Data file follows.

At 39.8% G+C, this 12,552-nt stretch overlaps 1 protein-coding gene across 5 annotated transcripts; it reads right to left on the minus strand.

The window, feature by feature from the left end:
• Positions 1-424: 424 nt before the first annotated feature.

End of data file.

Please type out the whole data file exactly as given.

At 39.8% G+C, this 12,552-nt stretch overlaps 1 protein-coding gene across 5 annotated transcripts; it reads right to left on the minus strand.

The window, feature by feature from the left end:
• Positions 1-424: 424 nt before the first annotated feature.